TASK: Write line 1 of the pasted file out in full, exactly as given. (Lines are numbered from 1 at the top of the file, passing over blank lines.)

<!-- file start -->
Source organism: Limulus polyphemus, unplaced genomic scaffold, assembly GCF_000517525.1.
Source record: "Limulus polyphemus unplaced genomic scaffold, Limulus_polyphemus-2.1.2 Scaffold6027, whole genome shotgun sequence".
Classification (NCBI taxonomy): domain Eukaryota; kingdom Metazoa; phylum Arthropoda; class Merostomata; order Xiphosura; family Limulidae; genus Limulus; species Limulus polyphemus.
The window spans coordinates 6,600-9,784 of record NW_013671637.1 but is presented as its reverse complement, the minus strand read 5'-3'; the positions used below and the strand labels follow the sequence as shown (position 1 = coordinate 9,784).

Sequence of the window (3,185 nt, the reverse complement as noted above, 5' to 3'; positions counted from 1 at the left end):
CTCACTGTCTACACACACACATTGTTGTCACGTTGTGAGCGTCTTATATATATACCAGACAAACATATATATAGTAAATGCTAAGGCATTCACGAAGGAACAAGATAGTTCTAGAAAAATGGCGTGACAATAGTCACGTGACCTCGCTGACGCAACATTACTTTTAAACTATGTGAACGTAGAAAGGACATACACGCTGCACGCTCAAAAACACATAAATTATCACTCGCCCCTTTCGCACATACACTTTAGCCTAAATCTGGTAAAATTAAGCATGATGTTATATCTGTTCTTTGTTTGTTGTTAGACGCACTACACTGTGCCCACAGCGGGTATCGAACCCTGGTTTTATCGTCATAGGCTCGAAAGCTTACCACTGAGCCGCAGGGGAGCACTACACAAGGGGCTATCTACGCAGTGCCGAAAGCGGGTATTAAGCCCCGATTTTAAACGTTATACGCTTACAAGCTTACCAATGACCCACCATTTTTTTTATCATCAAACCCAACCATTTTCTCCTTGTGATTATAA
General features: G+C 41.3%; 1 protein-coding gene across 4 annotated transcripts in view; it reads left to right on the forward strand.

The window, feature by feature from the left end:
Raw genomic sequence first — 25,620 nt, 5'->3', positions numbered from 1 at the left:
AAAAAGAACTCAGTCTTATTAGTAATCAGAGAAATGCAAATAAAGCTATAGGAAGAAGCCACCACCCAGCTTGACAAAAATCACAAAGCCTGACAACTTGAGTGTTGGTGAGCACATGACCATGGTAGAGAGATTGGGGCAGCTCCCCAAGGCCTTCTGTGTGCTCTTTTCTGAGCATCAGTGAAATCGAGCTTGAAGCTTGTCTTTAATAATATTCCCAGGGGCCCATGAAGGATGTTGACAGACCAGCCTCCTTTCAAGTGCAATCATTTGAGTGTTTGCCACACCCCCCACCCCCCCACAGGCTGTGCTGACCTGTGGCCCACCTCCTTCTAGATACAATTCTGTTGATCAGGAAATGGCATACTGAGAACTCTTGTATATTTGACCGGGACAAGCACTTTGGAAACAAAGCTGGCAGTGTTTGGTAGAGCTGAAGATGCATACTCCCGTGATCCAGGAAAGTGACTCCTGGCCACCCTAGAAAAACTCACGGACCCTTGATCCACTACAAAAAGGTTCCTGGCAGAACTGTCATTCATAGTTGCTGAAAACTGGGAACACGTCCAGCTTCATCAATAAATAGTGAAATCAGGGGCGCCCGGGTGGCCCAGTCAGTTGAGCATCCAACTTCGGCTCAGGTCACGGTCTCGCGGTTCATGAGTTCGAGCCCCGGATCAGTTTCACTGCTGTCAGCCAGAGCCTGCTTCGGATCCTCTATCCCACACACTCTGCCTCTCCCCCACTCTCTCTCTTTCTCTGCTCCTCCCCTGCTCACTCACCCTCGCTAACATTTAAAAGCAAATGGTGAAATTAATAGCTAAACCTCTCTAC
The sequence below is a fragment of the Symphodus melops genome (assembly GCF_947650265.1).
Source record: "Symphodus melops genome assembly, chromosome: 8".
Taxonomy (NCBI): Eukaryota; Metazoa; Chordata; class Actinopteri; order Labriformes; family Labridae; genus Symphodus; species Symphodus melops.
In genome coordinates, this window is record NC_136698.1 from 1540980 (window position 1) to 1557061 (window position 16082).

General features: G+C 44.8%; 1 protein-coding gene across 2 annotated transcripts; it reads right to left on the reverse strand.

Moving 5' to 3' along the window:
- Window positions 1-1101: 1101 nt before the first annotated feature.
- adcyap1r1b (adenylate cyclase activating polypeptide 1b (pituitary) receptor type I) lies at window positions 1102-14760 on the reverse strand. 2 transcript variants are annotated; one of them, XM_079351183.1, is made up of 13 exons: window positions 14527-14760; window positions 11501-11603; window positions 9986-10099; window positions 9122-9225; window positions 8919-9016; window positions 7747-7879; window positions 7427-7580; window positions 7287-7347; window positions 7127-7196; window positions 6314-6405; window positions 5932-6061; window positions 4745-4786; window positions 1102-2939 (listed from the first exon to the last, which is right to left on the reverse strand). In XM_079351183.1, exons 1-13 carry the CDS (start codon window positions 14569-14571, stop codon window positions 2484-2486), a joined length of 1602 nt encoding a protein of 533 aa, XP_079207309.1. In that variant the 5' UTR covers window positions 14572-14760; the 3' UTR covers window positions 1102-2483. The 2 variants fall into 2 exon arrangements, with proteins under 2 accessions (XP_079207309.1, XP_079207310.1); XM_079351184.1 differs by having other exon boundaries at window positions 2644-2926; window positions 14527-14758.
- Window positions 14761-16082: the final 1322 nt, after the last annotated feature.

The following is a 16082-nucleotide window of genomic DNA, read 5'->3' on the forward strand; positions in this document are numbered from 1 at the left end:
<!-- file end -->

Source organism: Limulus polyphemus, unplaced genomic scaffold, assembly GCF_000517525.1.